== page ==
As proud members of the 1% club, Wall Street analysts have little in common with most of the people Disney hopes to attract with its renovations at the California Adventure theme park, including the new Cars Land attraction. Still, reports out this morning indicate that yesterday’s look-see for the money mavens was a hit. Miller Tabak & Co’s David Joyce raised his long term price target for Disney stock to $56 from $53 and increased his fiscal 2012 revenue estimate 4.6% to $42.8B. He based the change in part on his expectation that attendance at the park will grow 7% this quarter with per-capita spending +5% — and attendance and spending both will be +4% in the next two quarters. Needham & Co’s Laura Martin provided one of the most thorough reviews: “Nobody is better at line management than Disney, and they are innovating with more immersive storytelling in the lines while you wait,” she says. The analyst also was impressed by the way the company used “interactive games and dining facilities that draw people into the least trafficked areas of the parks.” That should increase the maximum number of tickets that Disney can sell. But she reminds investors that new media investments can turn profits with far fewer employees: California Adventure will have about 25,000 full timers vs just 3,500 at Facebook and 17 at Instagram.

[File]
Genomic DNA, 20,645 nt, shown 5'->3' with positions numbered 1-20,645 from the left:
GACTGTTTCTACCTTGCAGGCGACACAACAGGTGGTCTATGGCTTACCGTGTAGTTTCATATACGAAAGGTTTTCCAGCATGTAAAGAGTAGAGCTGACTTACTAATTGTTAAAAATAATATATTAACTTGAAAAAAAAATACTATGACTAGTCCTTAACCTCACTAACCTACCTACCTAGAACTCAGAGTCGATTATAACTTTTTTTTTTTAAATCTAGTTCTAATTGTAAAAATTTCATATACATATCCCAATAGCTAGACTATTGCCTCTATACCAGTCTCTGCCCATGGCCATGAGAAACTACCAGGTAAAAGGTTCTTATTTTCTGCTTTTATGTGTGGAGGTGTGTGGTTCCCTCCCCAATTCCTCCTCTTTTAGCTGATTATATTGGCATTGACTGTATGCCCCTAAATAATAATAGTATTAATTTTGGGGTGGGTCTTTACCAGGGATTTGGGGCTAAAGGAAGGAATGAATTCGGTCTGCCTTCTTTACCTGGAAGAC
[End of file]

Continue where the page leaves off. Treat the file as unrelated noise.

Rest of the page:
The public is about to get a first look at the revamp of Disney’s 11-year-old California Adventure — including the Pixar-engineered Cars Land and other upgrades. The face-lift, which took five years, aims to fix what Disney CEO Bob Iger once called a “brand eyesore.” The company also hopes to boost attendance at the underperforming venue, which is situated across from Disneyland in Anaheim. Disney reportedly spent $1 billion on renovations. Goofy’s Sky School replaced the Mulholland Madness roller coaster. An animatronic attraction, The Little Mermaid: Ariel’s Undersea Adventure ride, replaced the Golden Dreams audio tour of California. And the Golden Gate Bridge was replaced by Buena Vista Street, which attempts to re-create the Los Angeles of the 1920s when Walt Disney first came to town and lived and worked in Los Feliz.